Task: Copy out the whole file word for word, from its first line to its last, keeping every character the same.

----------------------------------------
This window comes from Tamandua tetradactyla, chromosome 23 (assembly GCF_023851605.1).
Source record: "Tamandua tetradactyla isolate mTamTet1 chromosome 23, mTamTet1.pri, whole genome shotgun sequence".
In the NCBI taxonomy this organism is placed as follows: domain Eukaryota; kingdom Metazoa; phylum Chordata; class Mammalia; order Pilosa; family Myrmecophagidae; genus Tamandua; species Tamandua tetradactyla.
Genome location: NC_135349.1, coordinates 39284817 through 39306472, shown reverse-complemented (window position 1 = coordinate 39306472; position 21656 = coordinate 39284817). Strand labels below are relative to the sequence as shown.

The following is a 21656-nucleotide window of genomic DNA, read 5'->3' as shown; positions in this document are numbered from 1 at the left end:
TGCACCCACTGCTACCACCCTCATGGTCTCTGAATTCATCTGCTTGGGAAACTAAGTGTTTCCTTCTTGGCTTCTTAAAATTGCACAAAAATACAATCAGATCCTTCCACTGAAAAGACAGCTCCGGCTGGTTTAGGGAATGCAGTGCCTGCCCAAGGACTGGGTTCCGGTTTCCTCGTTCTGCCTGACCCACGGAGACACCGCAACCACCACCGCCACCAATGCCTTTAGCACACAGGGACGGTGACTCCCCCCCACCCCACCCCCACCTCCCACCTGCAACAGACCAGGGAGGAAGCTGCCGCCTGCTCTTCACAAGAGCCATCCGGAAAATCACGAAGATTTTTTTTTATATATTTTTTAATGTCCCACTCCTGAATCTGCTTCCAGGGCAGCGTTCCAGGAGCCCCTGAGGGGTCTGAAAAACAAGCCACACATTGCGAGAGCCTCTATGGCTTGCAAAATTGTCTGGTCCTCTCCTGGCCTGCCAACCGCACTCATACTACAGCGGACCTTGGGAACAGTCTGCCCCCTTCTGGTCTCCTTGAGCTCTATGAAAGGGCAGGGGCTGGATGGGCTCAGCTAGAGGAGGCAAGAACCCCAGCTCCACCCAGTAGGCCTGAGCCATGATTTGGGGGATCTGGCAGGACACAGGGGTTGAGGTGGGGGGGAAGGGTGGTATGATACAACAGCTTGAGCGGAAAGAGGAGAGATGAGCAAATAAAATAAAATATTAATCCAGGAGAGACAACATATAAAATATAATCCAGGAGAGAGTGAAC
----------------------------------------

This window comes from Tamandua tetradactyla, chromosome 23 (assembly GCF_023851605.1).
Source record: "Tamandua tetradactyla isolate mTamTet1 chromosome 23, mTamTet1.pri, whole genome shotgun sequence".
In the NCBI taxonomy this organism is placed as follows: domain Eukaryota; kingdom Metazoa; phylum Chordata; class Mammalia; order Pilosa; family Myrmecophagidae; genus Tamandua; species Tamandua tetradactyla.
Genome location: NC_135349.1, coordinates 39284817 through 39306472, shown reverse-complemented (window position 1 = coordinate 39306472; position 21656 = coordinate 39284817). Strand labels below are relative to the sequence as shown.

The following is a 21656-nucleotide window of genomic DNA, read 5'->3' as shown; positions in this document are numbered from 1 at the left end:
TGCACCCACTGCTACCACCCTCATGGTCTCTGAATTCATCTGCTTGGGAAACTAAGTGTTTCCTTCTTGGCTTCTTAAAATTGCACAAAAATACAATCAGATCCTTCCACTGAAAAGACAGCTCCGGCTGGTTTAGGGAATGCAGTGCCTGCCCAAGGACTGGGTTCCGGTTTCCTCGTTCTGCCTGACCCACGGAGACACCGCAACCACCACCGCCACCAATGCCTTTAGCACACAGGGACGGTGACTCCCCCCCACCCCACCCCCACCTCCCACCTGCAACAGACCAGGGAGGAAGCTGCCGCCTGCTCTTCACAAGAGCCATCCGGAAAATCACGAAGATTTTTTTTTATATATTTTTTAATGTCCCACTCCTGAATCTGCTTCCAGGGCAGCGTTCCAGGAGCCCCTGAGGGGTCTGAAAAACAAGCCACACATTGCGAGAGCCTCTATGGCTTGCAAAATTGTCTGGTCCTCTCCTGGCCTGCCAACCGCACTCATACTACAGCGGACCTTGGGAACAGTCTGCCCCCTTCTGGTCTCCTTGAGCTCTATGAAAGGGCAGGGGCTGGATGGGCTCAGCTAGAGGAGGCAAGAACCCCAGCTCCACCCAGTAGGCCTGAGCCATGATTTGGGGGATCTGGCAGGACACAGGGGTTGAGGTGGGGGGGAAGGGTGGTATGATACAACAGCTTGAGCGGAAAGAGGAGAGATGAGCAAATAAAATAAAATATTAATCCAGGAGAGACAACATATAAAATATAATCCAGGAGAGAGTGAAC